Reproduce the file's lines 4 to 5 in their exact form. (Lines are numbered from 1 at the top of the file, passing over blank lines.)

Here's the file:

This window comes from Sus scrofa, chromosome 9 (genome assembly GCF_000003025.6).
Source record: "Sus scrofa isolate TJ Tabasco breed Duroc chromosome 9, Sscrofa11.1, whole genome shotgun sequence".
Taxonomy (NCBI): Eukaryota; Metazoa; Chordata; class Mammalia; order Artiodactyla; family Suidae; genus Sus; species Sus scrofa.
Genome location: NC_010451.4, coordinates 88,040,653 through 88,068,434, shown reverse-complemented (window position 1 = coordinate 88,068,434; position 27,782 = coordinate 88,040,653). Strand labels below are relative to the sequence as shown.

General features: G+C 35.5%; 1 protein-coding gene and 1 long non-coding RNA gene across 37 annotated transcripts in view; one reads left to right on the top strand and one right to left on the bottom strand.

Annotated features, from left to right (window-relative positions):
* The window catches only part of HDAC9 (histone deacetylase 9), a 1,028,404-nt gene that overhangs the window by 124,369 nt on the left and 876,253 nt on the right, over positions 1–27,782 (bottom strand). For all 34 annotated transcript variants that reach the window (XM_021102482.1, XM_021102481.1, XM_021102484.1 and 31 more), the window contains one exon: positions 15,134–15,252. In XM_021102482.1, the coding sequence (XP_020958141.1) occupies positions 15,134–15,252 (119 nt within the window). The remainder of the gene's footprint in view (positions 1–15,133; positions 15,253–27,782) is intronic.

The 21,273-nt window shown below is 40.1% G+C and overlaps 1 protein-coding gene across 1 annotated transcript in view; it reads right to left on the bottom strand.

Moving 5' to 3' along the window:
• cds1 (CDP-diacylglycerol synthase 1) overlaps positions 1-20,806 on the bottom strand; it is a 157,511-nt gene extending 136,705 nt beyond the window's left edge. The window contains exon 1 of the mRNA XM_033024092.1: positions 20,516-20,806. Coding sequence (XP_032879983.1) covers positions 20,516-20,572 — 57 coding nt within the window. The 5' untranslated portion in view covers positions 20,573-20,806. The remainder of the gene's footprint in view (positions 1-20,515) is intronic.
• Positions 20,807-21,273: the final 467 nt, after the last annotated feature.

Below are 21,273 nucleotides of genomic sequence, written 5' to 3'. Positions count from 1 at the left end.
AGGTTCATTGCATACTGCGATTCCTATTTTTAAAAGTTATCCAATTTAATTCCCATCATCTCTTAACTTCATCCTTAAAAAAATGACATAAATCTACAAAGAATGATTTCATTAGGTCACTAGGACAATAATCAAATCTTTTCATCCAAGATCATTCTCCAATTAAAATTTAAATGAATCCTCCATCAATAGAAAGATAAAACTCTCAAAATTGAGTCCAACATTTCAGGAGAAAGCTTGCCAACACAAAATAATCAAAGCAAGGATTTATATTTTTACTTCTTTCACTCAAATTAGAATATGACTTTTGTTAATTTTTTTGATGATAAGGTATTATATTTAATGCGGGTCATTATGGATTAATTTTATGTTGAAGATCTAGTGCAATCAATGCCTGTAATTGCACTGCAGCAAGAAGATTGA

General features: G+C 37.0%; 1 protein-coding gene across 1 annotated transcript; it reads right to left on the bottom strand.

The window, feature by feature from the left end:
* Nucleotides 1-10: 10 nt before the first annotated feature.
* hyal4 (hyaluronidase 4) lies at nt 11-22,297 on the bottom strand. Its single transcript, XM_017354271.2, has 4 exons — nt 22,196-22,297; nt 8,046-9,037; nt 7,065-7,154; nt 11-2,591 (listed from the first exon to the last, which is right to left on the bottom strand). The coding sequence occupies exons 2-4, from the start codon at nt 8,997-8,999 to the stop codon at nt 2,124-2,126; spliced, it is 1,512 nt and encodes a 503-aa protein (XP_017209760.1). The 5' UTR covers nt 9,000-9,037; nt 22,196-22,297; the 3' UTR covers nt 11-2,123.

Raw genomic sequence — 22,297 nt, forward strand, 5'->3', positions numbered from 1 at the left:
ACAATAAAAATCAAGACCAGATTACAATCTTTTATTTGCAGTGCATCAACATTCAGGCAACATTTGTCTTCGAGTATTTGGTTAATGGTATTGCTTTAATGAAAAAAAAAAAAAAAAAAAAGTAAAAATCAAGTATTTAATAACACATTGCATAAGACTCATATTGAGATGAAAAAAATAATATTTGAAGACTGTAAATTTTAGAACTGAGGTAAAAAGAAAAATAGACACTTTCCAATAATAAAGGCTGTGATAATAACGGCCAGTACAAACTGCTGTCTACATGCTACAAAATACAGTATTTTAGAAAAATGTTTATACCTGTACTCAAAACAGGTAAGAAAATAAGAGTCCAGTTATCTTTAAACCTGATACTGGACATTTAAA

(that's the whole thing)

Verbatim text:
Genome location: NC_010451.4, coordinates 88,040,653 through 88,068,434, shown reverse-complemented (window position 1 = coordinate 88,068,434; position 27,782 = coordinate 88,040,653). Strand labels below are relative to the sequence as shown.

General features: G+C 35.5%; 1 protein-coding gene and 1 long non-coding RNA gene across 37 annotated transcripts in view; one reads left to right on the top strand and one right to left on the bottom strand.